If there’s one thing I love listening to, it’s the idle conversations between couples. That casually themed chatter is sometimes the most revealing and genuine to witness between a couple and I love hearing it. I spent so much time in our office last year. It being attached to the kitchen and me being attached to the couch put me in prime eavesdropping territory. My eyes were often closed and for a little while each day, I experienced life purely through sounds and every once in a while, through smells. That became some kind of fun for me. The game changes when you’re couch bound. You come up with new ways to pass the time. And your attention pays itself to things you never noticed before.

My step-dad is usually whistling when he enters the kitchen, and the last note always has a strong bravado, which is impressive, because not everybody can do it. If it’s first thing in the morning he empties the ice maker into the sink that is inevitably clogged and frozen over from the night before. It’s been broken for a while now, but it will most likely be some ungodly amount to fix it, so we haven’t yet. If anyone is in the kitchen then you can bet on Monty being in the kitchen, too, his paws lightly stepping just behind whoever’s in there… Just waiting for something edible to drop. And no matter who it is out of all three of us, we all say “Hi buddy!” when we see him, in a usually very high pitched voice. I can almost hear his tail wag back.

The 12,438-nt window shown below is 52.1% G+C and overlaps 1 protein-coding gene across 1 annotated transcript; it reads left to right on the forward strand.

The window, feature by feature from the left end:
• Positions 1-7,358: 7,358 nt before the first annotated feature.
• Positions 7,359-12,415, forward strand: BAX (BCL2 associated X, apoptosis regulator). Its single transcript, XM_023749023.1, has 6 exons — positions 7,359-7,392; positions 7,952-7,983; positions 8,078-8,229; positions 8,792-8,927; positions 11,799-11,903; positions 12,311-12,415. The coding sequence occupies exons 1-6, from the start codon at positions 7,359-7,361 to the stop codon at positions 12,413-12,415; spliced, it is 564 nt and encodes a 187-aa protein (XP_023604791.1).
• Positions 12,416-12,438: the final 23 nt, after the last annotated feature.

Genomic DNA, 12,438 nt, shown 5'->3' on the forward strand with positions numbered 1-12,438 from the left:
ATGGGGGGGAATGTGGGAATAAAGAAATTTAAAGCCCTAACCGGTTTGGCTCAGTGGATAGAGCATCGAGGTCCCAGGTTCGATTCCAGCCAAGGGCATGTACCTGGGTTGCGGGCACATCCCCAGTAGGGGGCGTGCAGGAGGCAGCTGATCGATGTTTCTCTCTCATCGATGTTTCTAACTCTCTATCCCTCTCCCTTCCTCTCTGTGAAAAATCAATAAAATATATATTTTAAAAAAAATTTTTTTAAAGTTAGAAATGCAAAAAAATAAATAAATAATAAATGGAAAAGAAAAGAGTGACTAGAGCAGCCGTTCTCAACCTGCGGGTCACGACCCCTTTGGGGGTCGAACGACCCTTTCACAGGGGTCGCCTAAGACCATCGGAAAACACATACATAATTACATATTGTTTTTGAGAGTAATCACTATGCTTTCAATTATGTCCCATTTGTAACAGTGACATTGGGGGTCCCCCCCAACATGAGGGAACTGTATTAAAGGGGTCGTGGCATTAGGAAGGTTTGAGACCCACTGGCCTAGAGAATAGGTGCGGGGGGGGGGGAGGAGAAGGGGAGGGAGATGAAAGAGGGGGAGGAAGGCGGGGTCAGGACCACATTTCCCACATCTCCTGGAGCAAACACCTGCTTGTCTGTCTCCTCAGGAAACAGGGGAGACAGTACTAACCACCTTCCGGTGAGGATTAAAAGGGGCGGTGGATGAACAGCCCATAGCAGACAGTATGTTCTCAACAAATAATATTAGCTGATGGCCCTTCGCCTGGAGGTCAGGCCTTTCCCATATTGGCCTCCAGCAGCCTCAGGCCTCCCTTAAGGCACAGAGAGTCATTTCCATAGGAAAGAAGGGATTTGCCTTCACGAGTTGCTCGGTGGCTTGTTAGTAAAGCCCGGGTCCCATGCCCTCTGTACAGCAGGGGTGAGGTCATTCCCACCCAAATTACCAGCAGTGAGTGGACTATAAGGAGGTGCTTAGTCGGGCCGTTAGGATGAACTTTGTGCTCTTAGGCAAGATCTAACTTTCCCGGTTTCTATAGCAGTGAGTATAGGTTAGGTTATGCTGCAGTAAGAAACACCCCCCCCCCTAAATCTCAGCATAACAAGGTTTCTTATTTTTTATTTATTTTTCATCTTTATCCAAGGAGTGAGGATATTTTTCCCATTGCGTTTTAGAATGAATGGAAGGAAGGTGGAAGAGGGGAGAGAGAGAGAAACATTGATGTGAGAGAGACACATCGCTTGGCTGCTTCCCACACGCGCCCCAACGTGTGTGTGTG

My mom is a softer walker than my step-dad. Her feet “slide” on the hard wood floor and I notice mine do the same thing. Maybe it’s the fibro. Too weak to pick up our own stupid feet. Marc walks with purpose. My mom sortof glides; her feet swish between steps. Sometimes she walks in a room, looks around and then squints her eyes and says out loud “Now what did I come in here for?” From my lifeless position on the couch, sometimes I try to guess. “Reading glasses. Kool Aid. Drugs.” I hardly ever get it right.